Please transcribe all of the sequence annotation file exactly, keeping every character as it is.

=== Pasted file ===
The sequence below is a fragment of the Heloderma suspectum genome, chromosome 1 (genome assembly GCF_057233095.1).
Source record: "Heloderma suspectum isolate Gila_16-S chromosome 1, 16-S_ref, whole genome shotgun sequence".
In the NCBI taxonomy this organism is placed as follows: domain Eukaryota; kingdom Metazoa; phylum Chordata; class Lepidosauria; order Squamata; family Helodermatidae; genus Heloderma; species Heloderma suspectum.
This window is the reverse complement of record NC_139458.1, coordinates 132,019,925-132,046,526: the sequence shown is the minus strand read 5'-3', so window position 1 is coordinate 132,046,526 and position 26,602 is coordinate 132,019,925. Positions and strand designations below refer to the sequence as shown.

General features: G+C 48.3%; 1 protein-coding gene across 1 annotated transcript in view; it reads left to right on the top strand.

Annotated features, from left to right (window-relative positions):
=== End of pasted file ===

The sequence below is a fragment of the Heloderma suspectum genome, chromosome 1 (genome assembly GCF_057233095.1).
Source record: "Heloderma suspectum isolate Gila_16-S chromosome 1, 16-S_ref, whole genome shotgun sequence".
In the NCBI taxonomy this organism is placed as follows: domain Eukaryota; kingdom Metazoa; phylum Chordata; class Lepidosauria; order Squamata; family Helodermatidae; genus Heloderma; species Heloderma suspectum.
This window is the reverse complement of record NC_139458.1, coordinates 132,019,925-132,046,526: the sequence shown is the minus strand read 5'-3', so window position 1 is coordinate 132,046,526 and position 26,602 is coordinate 132,019,925. Positions and strand designations below refer to the sequence as shown.

General features: G+C 48.3%; 1 protein-coding gene across 1 annotated transcript in view; it reads left to right on the top strand.

Annotated features, from left to right (window-relative positions):